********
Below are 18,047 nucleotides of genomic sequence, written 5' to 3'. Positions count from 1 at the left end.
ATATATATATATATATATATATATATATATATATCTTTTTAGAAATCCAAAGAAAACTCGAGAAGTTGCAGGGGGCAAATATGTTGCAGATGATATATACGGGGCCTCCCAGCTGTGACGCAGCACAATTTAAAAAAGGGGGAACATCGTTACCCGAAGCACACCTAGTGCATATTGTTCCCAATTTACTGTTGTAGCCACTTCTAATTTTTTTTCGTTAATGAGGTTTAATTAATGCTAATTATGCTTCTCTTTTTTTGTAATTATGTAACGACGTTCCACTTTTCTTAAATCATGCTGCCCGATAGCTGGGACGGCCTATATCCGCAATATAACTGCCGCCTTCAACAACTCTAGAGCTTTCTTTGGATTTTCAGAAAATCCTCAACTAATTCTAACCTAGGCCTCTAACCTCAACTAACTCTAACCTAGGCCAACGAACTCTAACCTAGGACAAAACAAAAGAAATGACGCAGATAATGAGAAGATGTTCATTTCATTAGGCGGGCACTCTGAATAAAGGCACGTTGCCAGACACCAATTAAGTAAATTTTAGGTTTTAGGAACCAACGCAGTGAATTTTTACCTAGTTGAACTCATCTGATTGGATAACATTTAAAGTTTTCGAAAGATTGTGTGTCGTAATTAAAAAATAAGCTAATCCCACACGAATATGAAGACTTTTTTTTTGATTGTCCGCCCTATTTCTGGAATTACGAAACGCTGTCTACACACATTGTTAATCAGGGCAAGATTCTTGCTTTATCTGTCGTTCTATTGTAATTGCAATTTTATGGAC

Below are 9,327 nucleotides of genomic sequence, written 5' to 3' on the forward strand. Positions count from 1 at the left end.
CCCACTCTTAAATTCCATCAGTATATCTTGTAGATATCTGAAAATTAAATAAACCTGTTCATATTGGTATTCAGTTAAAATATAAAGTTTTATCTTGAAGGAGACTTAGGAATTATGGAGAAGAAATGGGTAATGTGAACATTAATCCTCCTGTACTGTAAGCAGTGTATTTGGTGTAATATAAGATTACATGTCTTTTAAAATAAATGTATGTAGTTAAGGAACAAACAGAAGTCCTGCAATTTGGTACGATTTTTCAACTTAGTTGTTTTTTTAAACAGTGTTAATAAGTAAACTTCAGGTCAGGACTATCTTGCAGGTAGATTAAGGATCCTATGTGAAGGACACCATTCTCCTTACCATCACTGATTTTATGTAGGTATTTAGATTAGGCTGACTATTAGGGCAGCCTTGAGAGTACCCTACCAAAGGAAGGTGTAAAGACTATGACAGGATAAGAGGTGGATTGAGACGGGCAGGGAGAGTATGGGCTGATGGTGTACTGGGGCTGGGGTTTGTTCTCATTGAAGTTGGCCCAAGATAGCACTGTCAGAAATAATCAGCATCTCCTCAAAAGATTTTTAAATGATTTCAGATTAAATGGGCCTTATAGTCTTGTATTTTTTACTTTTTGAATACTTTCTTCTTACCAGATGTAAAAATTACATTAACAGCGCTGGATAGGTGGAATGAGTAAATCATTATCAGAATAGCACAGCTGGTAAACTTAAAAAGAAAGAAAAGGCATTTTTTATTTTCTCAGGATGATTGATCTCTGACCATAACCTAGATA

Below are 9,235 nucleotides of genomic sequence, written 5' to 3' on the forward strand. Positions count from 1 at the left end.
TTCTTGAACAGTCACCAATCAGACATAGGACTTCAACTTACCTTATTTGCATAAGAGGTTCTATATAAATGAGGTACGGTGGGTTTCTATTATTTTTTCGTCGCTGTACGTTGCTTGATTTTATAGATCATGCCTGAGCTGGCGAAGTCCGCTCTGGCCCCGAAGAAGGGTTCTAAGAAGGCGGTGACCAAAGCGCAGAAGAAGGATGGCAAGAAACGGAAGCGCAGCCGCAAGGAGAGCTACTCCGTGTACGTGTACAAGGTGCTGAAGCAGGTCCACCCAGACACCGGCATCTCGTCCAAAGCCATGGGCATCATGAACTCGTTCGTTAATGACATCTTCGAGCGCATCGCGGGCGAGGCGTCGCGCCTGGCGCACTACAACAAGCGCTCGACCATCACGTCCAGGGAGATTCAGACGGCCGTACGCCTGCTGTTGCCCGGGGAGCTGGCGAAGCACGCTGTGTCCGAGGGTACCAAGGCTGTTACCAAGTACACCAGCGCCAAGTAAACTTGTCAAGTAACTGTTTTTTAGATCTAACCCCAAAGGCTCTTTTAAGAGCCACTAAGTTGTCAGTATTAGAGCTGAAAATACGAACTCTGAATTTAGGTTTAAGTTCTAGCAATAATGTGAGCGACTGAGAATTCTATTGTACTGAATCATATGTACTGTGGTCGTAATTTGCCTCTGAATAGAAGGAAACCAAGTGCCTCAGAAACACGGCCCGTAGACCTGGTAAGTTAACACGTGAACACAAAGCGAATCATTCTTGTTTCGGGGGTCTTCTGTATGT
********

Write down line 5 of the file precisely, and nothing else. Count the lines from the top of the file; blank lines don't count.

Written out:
Below are 9,235 nucleotides of genomic sequence, written 5' to 3' on the forward strand. Positions count from 1 at the left end.